by Tom Hamlin – MMAWeekly.com
Now affectionately known as “the t-shirt guys,” Affliction Entertainment burst onto the MMA scene in 2008 after the UFC banned them from sponsoring fighters with their flashy brand of attire. The clothing company soon took to a rash of major athlete signings and partnerships in its first few months of business, leading many to believe they were the UFC’s next serious competitor.

Just shy of a year from its inception, the jury is still out on whether the promotion will gain traction with the highly coveted casual fan, but for an MMA startup, their presence was just about as loud as, well, their clothing.


After the debacle that was M-1 Global, the feeding frenzy surrounding free agent Fedor Emelianenko resumed. Talks between Emelianenko’s reps and the UFC broke down, and shortly after, Affliction drew headlines by scooping up the No. 1 ranked heavyweight. In June, more attention followed when UFC heavyweight Andrei Arlovski could not come to terms with his employer and shortly after signed with the upstart promotion. Along the way, Affliction picked up a laundry list of top-tier talent, including Josh Barnett, Tim Sylvia, Matt Lindland, Antonio Rogerio Nogueira, Ben Rothwell, and Vitor Belfort. Such a collection of talent was not cheap – the payroll for the promotion’s first event, “Banned,” was a reported $3.3 million, and it was widely expected that Emelianenko received a signing bonus north of a million dollars.


Named after their UFC treatment, Affliction’s first event was held at the Honda Center in Anaheim, Calif. on July 19. By most accounts, it was a mixed success. While many of the fights were entertaining, there were several hiccups on the production side of the show. With 14,832 in attendance, the event was a sellout, although it was later revealed Affliction purchased somewhere between 5 and 10 percent of those tickets to distribute among friends and family. Early speculation put pay per view buy rates at 80,000, but in an exclusive interview with MMAWeekly.com, Atencio said the number exceeded 100,000, giving the event a ballpark figure of $4 million in revenue. Atencio also claimed his company got a better deal than the standard 40 percent of revenue offered to most promoters, though he would not specify the amount. “Banned” also took the unusual step of melding different mediums, with metal band Megadeth playing between fights. It would not be the last time the company tried to mix audiences. While it is certain the event lost money, it was an impressive showing for a novice promoter.


After “Banned” put Affliction on the map, speculation centered on how they would match the luster of the first event without going broke. Atencio quickly attempted to dispel the idea that its second show – and promotion – was a cash cow for unsigned fighters. The highly priced Emelianenko had destroyed former UFC heavyweight champ Tim Sylvia, but had injured his right thumb in the process. Arlovski and Barnett had won in their respective fights, and with Emelianenko out until January of 2009, a contender fight was assembled for the promotion’s second event. Rumors circulated that fighters were asked to take pay cuts, though one fighter, Josh Barnett, disputed that claim. “Day of Reckoning” was scheduled for Oct. 11 at the Thomas and Mack center in Las Vegas, the stomping ground of the UFC. In the months prior to the event, Atencio said the industry leading promotion was interfering with his ability to put the event together, presumably by legal harassment. A month before it was to take place, “Day of Reckoning” was postponed to January of 2009. Ticket sales for the event were reportedly abysmal, with many estimates under 1,000. Following the gaffe, Affliction Entertainment’s COO (and Donald Trump underling) Michael Cohen promised an announcement that would “change the world of MMA.”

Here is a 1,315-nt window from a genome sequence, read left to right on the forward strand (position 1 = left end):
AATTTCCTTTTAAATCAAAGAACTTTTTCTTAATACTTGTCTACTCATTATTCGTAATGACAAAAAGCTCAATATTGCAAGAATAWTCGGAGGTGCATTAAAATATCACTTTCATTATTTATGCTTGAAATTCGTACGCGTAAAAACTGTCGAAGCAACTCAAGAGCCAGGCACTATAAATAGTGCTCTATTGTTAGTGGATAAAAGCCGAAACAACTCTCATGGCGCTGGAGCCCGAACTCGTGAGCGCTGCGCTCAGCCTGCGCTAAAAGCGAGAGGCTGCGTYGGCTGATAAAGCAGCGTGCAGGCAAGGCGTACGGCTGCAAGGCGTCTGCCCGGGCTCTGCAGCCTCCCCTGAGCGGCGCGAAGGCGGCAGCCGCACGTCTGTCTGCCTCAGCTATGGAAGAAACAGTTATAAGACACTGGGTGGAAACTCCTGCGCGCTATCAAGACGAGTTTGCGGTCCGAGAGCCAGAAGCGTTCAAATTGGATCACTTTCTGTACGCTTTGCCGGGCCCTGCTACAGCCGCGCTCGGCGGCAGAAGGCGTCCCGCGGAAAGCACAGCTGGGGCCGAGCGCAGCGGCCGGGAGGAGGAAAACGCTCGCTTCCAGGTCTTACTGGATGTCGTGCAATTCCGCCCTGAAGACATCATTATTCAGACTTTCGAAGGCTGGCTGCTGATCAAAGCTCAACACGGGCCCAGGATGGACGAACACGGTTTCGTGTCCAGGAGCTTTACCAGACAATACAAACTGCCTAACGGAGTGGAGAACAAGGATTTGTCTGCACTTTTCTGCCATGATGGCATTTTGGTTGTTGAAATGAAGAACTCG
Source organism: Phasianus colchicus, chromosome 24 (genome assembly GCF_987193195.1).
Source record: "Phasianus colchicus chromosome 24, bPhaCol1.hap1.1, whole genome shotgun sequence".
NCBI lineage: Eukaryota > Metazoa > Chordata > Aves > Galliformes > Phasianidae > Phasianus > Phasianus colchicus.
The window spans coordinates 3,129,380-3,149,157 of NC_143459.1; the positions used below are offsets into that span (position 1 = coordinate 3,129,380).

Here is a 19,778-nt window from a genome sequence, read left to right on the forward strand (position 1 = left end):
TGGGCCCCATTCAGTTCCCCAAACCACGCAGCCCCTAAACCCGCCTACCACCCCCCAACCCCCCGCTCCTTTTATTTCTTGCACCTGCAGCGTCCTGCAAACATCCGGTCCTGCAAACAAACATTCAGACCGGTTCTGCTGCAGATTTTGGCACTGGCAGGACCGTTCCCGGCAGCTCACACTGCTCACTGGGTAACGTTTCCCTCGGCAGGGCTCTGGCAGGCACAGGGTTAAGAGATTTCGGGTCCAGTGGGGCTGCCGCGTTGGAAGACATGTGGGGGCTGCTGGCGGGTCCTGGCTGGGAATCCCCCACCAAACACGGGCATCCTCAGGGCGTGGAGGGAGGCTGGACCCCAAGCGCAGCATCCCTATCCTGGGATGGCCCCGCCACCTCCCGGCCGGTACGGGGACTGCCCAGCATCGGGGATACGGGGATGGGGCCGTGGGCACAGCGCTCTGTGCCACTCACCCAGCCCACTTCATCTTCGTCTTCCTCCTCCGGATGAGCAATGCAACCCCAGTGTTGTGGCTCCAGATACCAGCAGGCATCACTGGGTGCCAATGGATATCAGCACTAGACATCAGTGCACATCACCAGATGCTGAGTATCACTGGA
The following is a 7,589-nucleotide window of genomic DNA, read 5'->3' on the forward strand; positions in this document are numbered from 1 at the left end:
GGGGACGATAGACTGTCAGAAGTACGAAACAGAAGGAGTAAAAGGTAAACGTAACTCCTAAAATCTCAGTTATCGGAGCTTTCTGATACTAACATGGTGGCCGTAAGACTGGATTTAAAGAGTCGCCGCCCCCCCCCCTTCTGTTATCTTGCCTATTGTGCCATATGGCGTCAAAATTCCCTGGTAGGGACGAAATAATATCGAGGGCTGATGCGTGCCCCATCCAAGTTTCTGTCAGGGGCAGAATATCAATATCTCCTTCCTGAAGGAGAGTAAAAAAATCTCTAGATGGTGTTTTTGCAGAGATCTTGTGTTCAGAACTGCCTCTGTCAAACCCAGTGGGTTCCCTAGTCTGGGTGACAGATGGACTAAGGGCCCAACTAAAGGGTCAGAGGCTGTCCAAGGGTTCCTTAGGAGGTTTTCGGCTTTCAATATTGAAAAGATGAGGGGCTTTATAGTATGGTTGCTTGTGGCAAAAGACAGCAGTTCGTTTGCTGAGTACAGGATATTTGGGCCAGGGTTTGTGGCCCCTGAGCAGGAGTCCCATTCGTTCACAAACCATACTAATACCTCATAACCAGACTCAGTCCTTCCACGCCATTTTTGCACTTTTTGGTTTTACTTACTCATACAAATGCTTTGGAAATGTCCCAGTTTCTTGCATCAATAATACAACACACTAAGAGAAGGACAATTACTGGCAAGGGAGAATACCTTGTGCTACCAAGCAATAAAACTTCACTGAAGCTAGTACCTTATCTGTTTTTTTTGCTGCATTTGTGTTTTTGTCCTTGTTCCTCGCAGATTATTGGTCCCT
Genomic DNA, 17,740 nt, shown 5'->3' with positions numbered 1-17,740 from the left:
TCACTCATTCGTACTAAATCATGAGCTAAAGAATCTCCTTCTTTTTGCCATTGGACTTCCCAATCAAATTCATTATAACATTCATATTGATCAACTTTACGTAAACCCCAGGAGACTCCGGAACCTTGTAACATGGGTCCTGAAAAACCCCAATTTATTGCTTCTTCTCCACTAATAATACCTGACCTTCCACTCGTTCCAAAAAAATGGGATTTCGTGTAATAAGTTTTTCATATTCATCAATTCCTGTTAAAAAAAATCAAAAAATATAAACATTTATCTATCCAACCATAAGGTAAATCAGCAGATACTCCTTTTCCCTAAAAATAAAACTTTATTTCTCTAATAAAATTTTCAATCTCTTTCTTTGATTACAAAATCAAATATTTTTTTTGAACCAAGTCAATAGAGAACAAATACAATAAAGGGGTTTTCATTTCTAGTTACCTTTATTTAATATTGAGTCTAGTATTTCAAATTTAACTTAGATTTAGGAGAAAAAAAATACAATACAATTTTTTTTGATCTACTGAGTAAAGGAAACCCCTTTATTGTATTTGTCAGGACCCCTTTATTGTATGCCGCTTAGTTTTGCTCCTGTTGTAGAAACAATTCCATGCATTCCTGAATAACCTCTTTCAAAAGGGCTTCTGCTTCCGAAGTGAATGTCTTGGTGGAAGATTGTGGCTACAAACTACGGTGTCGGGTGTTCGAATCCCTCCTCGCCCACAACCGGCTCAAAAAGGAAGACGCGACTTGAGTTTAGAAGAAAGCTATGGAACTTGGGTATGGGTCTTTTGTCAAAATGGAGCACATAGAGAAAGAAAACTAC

Boxing ringleaders Golden Boy Promotions was set to collaborate with Affliction on “Banned,” but reportedly got cold feet when the clothing company went public with the possible partnership. With “Banned” in the books as a sellout, talks between the companies resumed. Following the postponement of “Reckoning,” Atencio and Golden Boy CEO Richard Schaefer used the press conference for an upcoming Ricky Hatton/Paulie Malignaggi boxing match to announce a formal partnership. The two companies would co-promote four hybrid boxing/MMA shows, beginning with Jan. 24’s “Reckoning.” The hybrid idea was later shot down, with the event being re-cast as an all-MMA event. Then, things got a little stranger, with Golden Boy reinstating a previously canceled boxing card between Shane Mosley and Antonio Margarito for the same night as “Reckoning.” As of this writing, the event is a lock, with a now-healthy Fedor Emelianenko taking on Andrei Arlovski for the WAMMA heavyweight title, and Josh Barnett facing Dutch bad boy Gilbert Yvel.


Hot on the heels of the postponement and partnership, Affliction met a crossroads in its short career in promoting. Through various intermediaries, the UFC requested a meeting with Affliction executives in Las Vegas. During the meeting, the UFC offered to allow the clothing company back into the fold with a more formalized partnership, in exchange for ceasing operations as a fight promoter. Affliction execs agreed to consider the deal and meet again. When they reconvened with UFC executives in early October via teleconference, a verbal slugfest ensued, and the relationship appeared to be over. For the conceivable future, Affliction would not be seen in the UFC, other than on the backs of the fashionably conscious fans. Affliction would later formalize its partnership with M-1 Global, the promotion headed by Fedor Emelianenko’s manager, Vadim Finkelstein, to co-promote MMA shows around the world. A rumored network TV deal with CBS would elude them, and they would go the pay per view route once again.